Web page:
US economy contracted in second quarter by 0.6%

31 Aug 2022


US economy shrank for a consecutive second quarter in April-July 2022 with its gross domestic product shrinking at an annual rate of 0.6 per cent, as per the government’s second estimate of GDP.

The contraction, however, was at a more moderate pace than expected as consumer spending blunted some of the effects of a slower pace of inventory accumulation, thereby dispelling fears of recession.
GDP growth was expected to decline by 0.9 per cent in the second quarter against a 1.6 per cent contraction in the first quarter. 
While the two straight quarterly decreases in GDP meet the standard definition of a technical recession, broader measures of economic activity suggest a slow pace of expansion rather than a downturn.
A report from the Commerce Department on Thursday showed that the economy grew steadily in the last quarter in terms of income, helped in large measure by improved labour market conditions, industrial production and sales.
While the GDP growth rate in the US declined, gross domestic income, or GDI, increased by 1.4 per cent in the second quarter. GDI, which measures the economy’s performance from the income side, increased by 1.8 per cent in the first quarter.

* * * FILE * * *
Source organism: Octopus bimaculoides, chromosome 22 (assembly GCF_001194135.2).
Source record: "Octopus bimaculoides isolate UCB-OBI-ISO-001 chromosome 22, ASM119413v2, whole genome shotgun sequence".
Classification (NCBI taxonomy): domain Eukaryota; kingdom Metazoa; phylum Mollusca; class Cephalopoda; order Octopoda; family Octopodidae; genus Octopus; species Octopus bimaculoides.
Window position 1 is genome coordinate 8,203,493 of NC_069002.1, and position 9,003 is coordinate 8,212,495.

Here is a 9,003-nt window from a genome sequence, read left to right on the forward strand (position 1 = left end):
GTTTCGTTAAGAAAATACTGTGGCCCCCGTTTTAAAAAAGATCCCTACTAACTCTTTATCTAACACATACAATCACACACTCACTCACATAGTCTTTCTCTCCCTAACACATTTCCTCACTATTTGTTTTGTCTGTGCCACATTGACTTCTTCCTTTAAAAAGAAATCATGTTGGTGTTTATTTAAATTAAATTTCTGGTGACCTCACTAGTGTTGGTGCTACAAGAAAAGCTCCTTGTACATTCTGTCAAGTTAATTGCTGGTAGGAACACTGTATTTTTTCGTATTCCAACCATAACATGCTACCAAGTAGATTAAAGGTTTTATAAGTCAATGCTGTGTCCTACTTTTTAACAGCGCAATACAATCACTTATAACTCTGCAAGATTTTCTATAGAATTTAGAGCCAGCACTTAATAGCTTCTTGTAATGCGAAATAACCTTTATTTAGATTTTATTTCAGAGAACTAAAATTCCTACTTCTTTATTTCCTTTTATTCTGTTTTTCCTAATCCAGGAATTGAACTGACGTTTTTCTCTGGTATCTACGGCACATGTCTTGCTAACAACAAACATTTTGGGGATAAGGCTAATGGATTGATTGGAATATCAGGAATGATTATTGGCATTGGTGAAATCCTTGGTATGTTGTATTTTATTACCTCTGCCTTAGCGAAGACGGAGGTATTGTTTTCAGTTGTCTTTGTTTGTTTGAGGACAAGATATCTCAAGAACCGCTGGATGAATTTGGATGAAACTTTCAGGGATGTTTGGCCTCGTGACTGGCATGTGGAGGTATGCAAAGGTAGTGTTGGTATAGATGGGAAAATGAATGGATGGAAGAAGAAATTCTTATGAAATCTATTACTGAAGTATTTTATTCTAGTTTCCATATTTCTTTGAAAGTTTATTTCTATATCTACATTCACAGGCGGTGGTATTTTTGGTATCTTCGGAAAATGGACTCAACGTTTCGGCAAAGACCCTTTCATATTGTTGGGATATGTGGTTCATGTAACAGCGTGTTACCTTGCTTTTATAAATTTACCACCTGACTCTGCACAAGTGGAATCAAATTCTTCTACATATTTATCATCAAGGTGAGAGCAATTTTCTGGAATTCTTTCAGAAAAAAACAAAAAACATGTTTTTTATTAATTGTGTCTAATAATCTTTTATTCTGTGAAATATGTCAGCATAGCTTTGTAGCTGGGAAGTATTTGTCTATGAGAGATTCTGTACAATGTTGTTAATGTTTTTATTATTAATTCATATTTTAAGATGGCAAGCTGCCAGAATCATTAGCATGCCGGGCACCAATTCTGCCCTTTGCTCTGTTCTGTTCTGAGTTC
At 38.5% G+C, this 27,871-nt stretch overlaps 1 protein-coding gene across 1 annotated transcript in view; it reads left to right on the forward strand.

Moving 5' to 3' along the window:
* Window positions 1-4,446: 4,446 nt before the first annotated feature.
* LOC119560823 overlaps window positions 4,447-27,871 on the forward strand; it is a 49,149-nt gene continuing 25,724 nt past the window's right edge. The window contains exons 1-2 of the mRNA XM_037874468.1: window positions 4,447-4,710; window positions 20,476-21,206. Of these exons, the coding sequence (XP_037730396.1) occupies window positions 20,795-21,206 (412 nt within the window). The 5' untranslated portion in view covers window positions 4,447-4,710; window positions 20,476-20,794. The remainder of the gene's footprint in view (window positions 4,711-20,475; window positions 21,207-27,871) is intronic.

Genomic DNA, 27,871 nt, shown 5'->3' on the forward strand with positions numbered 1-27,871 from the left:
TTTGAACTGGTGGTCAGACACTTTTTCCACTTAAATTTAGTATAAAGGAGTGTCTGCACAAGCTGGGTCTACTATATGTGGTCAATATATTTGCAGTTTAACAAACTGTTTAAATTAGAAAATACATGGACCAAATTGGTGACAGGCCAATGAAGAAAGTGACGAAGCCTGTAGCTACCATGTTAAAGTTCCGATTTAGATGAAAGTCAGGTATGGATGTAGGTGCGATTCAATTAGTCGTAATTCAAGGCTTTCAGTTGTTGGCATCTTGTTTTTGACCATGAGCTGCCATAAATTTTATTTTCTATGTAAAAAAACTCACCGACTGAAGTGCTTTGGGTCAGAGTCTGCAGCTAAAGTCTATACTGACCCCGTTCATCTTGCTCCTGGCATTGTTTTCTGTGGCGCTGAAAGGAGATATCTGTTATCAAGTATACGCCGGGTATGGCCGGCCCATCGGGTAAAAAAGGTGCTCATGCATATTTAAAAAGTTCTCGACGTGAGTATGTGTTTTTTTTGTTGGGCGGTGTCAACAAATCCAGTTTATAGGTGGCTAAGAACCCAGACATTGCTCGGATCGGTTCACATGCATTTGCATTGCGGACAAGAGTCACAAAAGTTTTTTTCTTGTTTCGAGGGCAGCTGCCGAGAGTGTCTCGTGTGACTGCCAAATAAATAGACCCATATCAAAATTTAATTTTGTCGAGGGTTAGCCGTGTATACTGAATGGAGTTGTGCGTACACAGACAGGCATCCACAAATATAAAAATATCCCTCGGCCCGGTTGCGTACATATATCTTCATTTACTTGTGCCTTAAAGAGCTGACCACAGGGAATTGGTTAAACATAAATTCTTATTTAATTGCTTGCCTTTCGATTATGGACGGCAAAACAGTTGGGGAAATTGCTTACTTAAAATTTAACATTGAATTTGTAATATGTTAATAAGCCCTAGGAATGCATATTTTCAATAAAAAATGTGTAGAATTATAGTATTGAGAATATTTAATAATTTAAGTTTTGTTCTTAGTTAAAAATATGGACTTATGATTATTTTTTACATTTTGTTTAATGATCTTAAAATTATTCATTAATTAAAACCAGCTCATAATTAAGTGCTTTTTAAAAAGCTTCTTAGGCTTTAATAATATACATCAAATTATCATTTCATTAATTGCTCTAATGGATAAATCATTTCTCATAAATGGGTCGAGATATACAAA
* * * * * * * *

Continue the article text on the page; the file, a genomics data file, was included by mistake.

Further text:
The average of GDP and GDI, also referred to as gross domestic output and considered a better measure of economic activity, increased by 0.4 per cent in the April-June quarter, up from 0.1 per cent in the first quarter.
Incomes were boosted by higher industrial profits and wage gains amid a tight labour market conditions.
After-tax profits of companies without inventory valuation and capital consumption adjustments, conceptually most similar to S&P 500 profits, increased $284.9 billion, or by 10.4 per cent, against the 1.0 per cent growth recorded in the January-March quarter. Corporate profits were higher by 11.9 per cent year-on-year.
The more visible signs of the health of the economy like retail, production etc remain on firmer ground, which shows that the uptick is  much stronger than initially reported in May, and that the trend continued through June and July. 
Industrial production reached a record high in July, while inventory spending was solid. The labor market continues to churn out jobs at a brisk clip.
The National Bureau of Economic Research defines recession as “a significant decline in economic activity spread across the economy, lasting more than a few months, normally visible in production, employment, real income, and other indicators." But the Federal Reserve’s policy of aggressively raising interest rates to cool demand and curb inflation adds to the risk of a recession. The US central bank has hiked its policy rate 225 basis points since March.
Fed Chair Jerome Powell’s address on Friday at the annual Jackson Hole global central banking conference in Wyoming could shed more light on whether the US central bank can engineer an economic slowdown without triggering a recession.

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